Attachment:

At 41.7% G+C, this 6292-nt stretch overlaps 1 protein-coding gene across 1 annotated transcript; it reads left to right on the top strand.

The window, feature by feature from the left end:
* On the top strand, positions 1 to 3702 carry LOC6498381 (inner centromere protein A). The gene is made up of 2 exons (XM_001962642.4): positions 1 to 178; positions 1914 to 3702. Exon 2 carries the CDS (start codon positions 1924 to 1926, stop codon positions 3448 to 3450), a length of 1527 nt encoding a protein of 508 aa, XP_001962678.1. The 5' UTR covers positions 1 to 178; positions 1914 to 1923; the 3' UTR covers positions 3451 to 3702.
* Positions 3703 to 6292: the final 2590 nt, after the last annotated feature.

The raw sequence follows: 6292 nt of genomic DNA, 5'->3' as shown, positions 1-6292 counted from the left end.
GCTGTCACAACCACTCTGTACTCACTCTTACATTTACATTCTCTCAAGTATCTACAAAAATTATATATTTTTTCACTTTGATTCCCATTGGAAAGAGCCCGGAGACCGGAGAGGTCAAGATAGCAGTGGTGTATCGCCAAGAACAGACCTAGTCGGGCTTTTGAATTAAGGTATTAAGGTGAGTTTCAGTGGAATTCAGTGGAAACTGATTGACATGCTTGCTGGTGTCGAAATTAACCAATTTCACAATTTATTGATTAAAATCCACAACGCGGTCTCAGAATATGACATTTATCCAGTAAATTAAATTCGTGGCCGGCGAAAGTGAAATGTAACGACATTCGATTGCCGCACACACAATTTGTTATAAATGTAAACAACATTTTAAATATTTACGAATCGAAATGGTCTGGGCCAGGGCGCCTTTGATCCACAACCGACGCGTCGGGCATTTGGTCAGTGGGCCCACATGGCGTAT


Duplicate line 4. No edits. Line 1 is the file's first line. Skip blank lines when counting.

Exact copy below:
* Positions 3703 to 6292: the final 2590 nt, after the last annotated feature.